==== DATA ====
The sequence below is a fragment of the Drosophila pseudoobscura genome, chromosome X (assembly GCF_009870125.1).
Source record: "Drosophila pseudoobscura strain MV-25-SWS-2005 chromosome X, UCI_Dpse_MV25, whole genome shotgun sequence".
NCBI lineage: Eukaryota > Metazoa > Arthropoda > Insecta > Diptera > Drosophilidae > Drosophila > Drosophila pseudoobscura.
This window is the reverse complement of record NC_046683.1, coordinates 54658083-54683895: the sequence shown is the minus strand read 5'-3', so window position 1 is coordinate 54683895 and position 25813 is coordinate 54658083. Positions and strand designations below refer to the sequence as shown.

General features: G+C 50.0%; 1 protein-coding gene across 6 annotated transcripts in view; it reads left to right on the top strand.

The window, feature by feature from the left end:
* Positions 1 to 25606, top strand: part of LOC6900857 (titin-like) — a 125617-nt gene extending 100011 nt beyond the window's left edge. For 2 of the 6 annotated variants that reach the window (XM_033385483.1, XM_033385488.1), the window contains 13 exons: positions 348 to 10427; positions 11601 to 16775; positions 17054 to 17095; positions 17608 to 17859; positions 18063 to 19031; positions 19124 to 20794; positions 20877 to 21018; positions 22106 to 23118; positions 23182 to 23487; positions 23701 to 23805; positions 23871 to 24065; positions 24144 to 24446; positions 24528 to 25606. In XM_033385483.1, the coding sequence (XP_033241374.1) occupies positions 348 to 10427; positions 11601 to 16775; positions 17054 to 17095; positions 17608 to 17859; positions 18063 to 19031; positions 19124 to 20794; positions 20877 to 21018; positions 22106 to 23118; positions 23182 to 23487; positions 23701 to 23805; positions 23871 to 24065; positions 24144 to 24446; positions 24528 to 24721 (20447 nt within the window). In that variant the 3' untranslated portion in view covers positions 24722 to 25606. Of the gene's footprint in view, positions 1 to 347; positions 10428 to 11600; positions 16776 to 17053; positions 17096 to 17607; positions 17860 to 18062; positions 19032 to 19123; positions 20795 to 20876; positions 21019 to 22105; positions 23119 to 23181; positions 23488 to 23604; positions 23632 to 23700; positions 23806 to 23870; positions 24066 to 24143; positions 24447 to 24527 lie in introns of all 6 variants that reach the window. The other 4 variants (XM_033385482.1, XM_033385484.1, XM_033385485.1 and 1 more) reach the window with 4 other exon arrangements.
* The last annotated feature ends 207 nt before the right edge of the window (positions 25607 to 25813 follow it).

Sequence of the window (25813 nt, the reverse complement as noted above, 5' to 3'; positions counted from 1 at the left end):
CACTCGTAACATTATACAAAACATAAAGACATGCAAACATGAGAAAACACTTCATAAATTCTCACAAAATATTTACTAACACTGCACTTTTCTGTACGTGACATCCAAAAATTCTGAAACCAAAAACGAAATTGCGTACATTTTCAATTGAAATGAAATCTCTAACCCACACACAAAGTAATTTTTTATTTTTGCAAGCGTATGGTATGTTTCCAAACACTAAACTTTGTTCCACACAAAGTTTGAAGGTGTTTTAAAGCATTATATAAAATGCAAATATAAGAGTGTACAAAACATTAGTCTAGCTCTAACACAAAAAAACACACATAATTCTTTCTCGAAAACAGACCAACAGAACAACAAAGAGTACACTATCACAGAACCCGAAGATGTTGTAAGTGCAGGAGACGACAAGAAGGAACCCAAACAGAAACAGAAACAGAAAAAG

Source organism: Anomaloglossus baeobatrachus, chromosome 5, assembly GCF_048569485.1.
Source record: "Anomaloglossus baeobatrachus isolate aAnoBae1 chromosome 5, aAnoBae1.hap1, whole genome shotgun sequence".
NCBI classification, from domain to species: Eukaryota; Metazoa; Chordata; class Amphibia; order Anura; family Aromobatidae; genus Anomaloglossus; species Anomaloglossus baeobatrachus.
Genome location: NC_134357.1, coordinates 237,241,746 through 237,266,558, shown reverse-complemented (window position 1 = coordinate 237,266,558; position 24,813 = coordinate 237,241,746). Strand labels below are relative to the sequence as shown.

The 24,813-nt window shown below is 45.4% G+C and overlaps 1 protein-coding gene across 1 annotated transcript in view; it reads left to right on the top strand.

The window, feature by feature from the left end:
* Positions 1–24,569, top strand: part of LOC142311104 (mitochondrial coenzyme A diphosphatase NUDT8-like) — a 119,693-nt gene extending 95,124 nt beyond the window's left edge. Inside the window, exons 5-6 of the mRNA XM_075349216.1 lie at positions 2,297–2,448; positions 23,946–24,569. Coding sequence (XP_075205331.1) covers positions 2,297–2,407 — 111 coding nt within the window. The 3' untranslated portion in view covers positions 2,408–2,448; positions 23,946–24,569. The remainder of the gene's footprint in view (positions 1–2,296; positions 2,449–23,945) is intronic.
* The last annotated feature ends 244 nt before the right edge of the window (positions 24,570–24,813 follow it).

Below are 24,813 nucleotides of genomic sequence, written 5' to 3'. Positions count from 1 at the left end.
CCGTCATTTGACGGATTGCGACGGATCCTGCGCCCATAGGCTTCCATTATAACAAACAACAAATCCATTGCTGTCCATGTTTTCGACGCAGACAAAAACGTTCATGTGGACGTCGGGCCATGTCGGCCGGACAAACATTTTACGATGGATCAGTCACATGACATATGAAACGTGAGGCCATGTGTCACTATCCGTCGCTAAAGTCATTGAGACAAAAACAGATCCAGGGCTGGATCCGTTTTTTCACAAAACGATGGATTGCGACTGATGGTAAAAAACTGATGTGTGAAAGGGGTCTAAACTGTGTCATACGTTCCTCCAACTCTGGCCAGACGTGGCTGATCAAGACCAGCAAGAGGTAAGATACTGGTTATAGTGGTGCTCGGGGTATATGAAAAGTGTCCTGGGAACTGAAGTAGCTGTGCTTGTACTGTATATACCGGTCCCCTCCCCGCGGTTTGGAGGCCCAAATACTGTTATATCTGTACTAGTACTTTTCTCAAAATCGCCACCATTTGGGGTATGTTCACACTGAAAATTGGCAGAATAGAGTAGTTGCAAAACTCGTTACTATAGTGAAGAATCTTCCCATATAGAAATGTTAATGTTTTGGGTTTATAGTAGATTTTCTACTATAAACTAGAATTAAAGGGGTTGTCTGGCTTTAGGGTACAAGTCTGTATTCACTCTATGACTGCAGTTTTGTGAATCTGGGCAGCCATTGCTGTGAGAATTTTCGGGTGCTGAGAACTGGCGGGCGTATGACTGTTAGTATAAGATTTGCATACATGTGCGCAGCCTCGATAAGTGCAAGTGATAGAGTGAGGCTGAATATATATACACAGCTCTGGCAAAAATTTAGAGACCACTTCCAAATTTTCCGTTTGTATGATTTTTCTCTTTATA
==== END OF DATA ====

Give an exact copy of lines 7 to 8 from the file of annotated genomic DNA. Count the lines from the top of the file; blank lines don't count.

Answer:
* Positions 1 to 25606, top strand: part of LOC6900857 (titin-like) — a 125617-nt gene extending 100011 nt beyond the window's left edge. For 2 of the 6 annotated variants that reach the window (XM_033385483.1, XM_033385488.1), the window contains 13 exons: positions 348 to 10427; positions 11601 to 16775; positions 17054 to 17095; positions 17608 to 17859; positions 18063 to 19031; positions 19124 to 20794; positions 20877 to 21018; positions 22106 to 23118; positions 23182 to 23487; positions 23701 to 23805; positions 23871 to 24065; positions 24144 to 24446; positions 24528 to 25606. In XM_033385483.1, the coding sequence (XP_033241374.1) occupies positions 348 to 10427; positions 11601 to 16775; positions 17054 to 17095; positions 17608 to 17859; positions 18063 to 19031; positions 19124 to 20794; positions 20877 to 21018; positions 22106 to 23118; positions 23182 to 23487; positions 23701 to 23805; positions 23871 to 24065; positions 24144 to 24446; positions 24528 to 24721 (20447 nt within the window). In that variant the 3' untranslated portion in view covers positions 24722 to 25606. Of the gene's footprint in view, positions 1 to 347; positions 10428 to 11600; positions 16776 to 17053; positions 17096 to 17607; positions 17860 to 18062; positions 19032 to 19123; positions 20795 to 20876; positions 21019 to 22105; positions 23119 to 23181; positions 23488 to 23604; positions 23632 to 23700; positions 23806 to 23870; positions 24066 to 24143; positions 24447 to 24527 lie in introns of all 6 variants that reach the window. The other 4 variants (XM_033385482.1, XM_033385484.1, XM_033385485.1 and 1 more) reach the window with 4 other exon arrangements.
* The last annotated feature ends 207 nt before the right edge of the window (positions 25607 to 25813 follow it).